The primary theme of the poem is the ability of time to heal anything and bring restoration even to a broken heart or shattered dreams. However, between the two points from whence the healing is required to the final time when healing is attained, a lot of things happen. The initial pain that necessitates healing is seen in the rotting birds, and the final reward of waiting for healing to occur is seen in the clean bones. During the process, self-pity is evidence as seen by the lover who is writhing in self-pity. Apparently, self-pity is presented in a negative connotation because it is directly towards self. Even in the society one who shows self-pity is disregarded but one who shows pity to others in need or pain is esteemed highly as noted Mulford, and Lemay, (1991). Thus selfishness and seeking ones needs only is not something commendable in the poem. In fact, the lover is lavishing is self-pity and crawling in unlovable pathos as the woman would tell him. This self-absorption negates what real and genuine love would be which would be seen in being concerned about the welfare of others primarily.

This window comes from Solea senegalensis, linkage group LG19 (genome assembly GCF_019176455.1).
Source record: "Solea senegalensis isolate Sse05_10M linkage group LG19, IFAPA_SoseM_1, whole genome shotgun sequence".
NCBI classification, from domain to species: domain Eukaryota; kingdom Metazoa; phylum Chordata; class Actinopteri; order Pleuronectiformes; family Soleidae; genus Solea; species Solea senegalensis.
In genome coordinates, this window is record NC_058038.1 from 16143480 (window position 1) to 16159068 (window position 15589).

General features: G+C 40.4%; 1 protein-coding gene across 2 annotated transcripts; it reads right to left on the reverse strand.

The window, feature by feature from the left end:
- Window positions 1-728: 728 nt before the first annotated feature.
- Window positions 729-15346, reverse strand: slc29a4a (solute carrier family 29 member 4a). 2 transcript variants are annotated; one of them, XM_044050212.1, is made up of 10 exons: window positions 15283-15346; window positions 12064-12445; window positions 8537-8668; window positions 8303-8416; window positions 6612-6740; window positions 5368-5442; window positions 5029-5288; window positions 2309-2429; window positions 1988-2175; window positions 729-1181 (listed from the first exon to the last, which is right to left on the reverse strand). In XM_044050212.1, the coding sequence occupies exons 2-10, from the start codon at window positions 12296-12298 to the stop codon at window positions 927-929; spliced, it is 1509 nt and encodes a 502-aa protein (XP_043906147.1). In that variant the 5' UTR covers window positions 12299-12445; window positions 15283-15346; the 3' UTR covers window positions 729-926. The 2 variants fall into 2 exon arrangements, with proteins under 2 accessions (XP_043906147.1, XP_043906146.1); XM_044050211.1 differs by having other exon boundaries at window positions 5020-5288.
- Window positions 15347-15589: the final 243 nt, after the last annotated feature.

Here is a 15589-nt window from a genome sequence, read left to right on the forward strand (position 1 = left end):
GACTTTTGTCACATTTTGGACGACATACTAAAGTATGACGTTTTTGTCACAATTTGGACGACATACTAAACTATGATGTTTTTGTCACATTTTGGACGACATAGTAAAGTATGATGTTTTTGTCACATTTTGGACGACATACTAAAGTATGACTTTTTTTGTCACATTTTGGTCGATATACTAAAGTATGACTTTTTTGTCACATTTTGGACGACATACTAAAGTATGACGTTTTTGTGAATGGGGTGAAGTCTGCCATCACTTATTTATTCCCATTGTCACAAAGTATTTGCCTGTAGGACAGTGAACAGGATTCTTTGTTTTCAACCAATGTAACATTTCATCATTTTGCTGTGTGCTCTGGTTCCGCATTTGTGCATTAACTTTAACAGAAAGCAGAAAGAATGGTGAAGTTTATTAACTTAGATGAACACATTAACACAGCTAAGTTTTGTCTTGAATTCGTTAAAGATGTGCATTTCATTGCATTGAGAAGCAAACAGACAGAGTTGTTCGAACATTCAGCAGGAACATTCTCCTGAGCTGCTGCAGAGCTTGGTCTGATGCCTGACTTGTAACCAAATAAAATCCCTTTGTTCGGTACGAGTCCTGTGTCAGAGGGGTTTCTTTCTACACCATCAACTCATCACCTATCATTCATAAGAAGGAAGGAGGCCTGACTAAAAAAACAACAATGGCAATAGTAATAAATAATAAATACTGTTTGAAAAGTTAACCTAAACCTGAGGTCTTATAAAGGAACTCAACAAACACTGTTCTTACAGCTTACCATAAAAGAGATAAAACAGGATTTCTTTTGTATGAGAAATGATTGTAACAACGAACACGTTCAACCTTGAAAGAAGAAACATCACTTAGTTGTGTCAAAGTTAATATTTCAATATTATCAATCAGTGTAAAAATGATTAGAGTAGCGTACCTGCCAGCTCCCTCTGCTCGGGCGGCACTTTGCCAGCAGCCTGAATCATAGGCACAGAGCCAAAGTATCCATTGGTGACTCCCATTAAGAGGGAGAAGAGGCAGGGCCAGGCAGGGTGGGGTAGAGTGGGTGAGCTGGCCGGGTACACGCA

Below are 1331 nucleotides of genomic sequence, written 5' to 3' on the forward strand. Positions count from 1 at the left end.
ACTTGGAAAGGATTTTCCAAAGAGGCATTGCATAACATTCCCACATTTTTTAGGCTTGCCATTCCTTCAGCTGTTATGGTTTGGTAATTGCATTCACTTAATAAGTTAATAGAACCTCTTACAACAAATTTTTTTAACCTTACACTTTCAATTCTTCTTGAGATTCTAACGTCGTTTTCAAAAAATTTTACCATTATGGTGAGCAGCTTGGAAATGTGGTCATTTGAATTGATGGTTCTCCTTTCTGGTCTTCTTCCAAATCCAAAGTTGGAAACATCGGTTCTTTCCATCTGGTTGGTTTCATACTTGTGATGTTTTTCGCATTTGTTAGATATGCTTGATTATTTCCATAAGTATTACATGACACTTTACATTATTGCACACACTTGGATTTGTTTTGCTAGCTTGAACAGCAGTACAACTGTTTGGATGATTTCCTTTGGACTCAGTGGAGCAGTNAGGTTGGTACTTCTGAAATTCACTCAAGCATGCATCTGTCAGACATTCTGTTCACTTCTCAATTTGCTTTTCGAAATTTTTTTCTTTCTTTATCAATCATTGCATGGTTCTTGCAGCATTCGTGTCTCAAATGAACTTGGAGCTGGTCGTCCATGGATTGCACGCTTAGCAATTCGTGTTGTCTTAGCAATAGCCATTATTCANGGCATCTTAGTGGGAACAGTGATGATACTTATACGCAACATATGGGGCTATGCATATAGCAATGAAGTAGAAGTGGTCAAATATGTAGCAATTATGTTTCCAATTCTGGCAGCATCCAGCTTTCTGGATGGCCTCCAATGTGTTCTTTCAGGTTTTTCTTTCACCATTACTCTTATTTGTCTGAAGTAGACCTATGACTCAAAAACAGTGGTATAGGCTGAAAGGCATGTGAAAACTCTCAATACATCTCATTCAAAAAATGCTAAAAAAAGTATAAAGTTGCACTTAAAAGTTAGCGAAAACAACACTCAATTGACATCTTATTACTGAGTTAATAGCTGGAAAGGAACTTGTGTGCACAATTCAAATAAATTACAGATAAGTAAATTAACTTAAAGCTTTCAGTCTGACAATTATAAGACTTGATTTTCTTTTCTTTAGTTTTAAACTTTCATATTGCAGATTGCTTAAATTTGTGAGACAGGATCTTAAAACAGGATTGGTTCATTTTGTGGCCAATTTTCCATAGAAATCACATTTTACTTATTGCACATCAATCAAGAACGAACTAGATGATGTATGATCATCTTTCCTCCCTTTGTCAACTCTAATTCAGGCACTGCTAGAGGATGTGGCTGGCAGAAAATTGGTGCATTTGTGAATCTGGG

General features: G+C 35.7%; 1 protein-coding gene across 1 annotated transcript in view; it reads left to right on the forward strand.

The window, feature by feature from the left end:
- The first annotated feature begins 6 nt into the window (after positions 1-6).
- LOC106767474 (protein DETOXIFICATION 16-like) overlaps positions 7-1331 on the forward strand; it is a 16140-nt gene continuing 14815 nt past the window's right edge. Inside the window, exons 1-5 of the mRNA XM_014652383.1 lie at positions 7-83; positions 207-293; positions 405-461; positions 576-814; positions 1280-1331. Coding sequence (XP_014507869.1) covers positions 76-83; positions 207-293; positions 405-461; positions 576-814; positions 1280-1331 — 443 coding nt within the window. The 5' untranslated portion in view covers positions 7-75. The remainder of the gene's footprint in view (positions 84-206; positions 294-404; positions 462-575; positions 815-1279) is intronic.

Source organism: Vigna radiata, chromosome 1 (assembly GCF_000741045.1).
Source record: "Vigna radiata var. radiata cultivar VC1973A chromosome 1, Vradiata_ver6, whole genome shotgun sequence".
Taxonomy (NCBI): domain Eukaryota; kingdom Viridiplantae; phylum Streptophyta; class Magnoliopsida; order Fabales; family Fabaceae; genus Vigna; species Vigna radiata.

Another major theme expounded in the poem is the perception and the image that lovers have on each other following a breakup. The fact that the woman could use the picture of a rotting bird to refer to a man she once loves depicts the power of tainted image and perceptions. The weaknesses of a person are magnified, and the good things they once did are a forgotten. The strong love feelings and the longing to be with each other are replaced with an intense hatred and revulsion such that they do not want to set their eyes on each other. The poem not only uses it in writing but elaborates what happens in the natural set up among lovers. When love is no more, a person perceives the other so negatively that one may wonder if they adored each other in the first place. However, these strong negative feelings are seen to be associated with the initial days following a break-up. A person feels so betrayed that they lose objectivity and find nothing good in the person they once enjoyed their company. Nonetheless, with time the heart is made whole again and the sight of one who once hurt do not elicit negative feelings.